Thanks to a national health initiative, public schools throughout the US can now boast a salad bar aimed at promoting a healthier diet for their students. That’s half of the battle won — the other part is actually making the kids choose the salads over other food. A new study from the Brigham Young University identified the best way to promote the bar among students.

Image credits Pexels / Pixabay.

 

Lori Spruance, health sciences professor at the BYU, has been studying how well the salad bars perform in schools and found one simple trick to boost their popularity among students: marketing. She and her team found that teens are much more likely to eat from the salad bar if it was promoted through a solid marketing campaign — almost three times more.

“Children and adolescents in the United States do not consume the nationally recommended levels of fruits and vegetables,” Spruance said. “Evidence suggests that salad bars in schools can make a big difference. Our goal is to get kids to use them.”

Open bar

With roughly 4,000 new salad bars opened in public schools across the US through the Let’s Move Salad Bars to Schools initiative, students have way more access to healthier food (and a wider range than previously possible) during lunch break — about 50% of high schoolers have access to a salad bar in school, as do 31% of middle school students and 31% of the kids in preschool.

For the study, Spruance and her team tracked students’ salad bar usage in 12 public schools from New Orleans. They tracked this usage through student-filled surveys and further tracked the school environment through personal visits.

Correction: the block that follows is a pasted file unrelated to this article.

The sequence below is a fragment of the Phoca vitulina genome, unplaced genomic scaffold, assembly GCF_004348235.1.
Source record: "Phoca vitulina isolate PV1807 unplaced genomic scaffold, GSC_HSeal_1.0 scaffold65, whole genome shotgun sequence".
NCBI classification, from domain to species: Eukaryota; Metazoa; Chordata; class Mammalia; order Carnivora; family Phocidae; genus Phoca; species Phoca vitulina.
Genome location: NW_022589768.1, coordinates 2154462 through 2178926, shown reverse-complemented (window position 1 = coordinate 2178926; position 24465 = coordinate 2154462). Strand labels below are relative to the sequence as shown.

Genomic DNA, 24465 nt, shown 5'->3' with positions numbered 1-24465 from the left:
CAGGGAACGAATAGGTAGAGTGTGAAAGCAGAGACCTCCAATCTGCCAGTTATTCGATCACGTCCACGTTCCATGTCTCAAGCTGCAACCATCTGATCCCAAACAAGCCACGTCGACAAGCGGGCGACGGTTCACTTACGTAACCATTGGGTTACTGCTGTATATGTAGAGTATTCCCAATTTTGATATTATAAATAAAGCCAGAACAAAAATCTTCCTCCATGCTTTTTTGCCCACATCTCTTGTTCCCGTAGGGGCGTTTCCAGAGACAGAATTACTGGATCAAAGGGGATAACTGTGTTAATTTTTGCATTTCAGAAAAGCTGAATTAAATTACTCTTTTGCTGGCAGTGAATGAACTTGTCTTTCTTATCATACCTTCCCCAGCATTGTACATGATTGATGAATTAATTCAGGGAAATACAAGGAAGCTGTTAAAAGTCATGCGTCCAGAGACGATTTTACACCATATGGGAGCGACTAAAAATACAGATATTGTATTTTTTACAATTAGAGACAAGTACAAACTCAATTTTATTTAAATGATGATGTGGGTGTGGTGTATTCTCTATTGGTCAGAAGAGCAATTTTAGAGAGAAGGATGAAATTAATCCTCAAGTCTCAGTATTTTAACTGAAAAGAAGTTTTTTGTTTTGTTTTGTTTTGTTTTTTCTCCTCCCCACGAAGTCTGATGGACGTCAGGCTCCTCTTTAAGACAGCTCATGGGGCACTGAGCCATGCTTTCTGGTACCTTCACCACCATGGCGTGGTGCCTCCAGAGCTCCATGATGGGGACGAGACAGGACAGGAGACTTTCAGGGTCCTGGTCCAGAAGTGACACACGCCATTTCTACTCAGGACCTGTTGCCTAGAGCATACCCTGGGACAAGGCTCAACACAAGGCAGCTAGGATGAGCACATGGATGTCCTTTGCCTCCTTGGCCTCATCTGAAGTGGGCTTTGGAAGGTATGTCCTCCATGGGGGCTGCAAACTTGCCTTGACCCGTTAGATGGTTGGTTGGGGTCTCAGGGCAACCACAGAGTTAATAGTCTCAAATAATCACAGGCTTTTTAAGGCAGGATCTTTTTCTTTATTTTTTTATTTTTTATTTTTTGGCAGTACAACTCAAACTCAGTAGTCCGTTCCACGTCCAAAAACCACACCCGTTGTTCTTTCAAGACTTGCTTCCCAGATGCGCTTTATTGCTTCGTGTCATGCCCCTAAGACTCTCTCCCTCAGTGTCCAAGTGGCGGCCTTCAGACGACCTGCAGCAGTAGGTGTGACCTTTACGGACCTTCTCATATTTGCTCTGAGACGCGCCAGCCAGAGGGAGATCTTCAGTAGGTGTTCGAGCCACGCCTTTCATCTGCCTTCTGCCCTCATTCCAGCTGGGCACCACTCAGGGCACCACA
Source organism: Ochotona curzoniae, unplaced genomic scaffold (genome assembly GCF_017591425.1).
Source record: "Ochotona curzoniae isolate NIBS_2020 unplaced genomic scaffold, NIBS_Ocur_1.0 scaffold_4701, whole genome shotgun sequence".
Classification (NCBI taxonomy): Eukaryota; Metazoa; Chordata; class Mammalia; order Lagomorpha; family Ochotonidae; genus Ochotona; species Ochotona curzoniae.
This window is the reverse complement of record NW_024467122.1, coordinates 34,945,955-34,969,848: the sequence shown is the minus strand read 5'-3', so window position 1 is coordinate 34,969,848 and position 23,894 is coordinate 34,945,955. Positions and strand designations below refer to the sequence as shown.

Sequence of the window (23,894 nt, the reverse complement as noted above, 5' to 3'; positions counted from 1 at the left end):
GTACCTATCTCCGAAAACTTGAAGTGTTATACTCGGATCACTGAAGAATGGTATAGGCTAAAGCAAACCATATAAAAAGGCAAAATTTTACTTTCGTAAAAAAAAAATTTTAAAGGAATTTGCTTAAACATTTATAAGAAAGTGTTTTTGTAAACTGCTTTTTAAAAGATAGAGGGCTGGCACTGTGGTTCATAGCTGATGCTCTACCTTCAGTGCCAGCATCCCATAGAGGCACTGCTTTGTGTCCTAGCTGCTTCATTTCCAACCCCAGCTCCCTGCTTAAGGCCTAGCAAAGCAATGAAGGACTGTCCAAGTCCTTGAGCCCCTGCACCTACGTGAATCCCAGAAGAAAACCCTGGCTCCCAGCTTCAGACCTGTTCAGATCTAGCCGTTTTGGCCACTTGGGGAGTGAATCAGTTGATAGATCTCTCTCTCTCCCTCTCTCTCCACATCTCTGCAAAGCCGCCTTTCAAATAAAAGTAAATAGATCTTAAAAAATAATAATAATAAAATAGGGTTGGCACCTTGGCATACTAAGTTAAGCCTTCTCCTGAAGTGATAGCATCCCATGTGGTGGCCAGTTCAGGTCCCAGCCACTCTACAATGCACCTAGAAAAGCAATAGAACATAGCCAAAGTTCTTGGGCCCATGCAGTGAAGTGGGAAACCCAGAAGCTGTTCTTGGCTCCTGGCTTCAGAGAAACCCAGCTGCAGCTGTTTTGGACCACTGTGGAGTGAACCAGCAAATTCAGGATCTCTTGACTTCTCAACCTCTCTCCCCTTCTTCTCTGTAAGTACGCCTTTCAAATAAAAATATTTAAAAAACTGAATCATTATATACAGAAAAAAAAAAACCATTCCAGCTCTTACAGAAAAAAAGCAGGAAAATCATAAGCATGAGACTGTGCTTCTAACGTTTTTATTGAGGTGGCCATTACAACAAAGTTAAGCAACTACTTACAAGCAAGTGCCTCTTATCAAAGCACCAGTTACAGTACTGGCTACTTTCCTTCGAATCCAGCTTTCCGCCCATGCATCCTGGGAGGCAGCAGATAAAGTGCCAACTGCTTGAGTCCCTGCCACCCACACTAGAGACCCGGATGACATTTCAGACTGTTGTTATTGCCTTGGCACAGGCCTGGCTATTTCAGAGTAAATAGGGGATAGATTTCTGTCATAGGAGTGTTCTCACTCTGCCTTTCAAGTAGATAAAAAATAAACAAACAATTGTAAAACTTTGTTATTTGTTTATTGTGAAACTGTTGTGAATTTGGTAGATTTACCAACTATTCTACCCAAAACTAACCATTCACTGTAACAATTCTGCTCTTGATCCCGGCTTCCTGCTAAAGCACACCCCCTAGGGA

Apart from the finding that marketing boosted the salad bars’ popularity among secondary school students, the team also found that girls were more likely to use the salad bar, and would do so more often, than their male counterparts. Also unsurprisingly, children who report preferring healthy food also said they go to the bar more often.

“The value of a salad bar program depends on whether students actually use the salad bar,” Spruance said.

“But few studies have examined how to make that happen more effectively.”

So what does a good bar make? The team lists information in school publications and newsletters, signage throughout the school promoting the salad bar, as well as a strong presence on the school’s website for the bar as successful marketing efforts. The team also suggests getting the parents in on the action, for example by reaching out to them through newsletters or parent-teacher conferences. Getting students used to healthy food at home made the single biggest difference in their choice of visiting the bar.

“It takes a lot of effort and time, but most children and adolescents require repeated exposures to food before they will eat them on their own,” Spruance said.

“If a child is being exposed to foods at home that are served at school, the child may be more likely to eat those fruits or vegetables at school.”

The full paper “Individual- and School-Level Factors Related to School-Based Salad Bar Use Among Children and Adolescents” has been published in the journal Health Education & Behavior.

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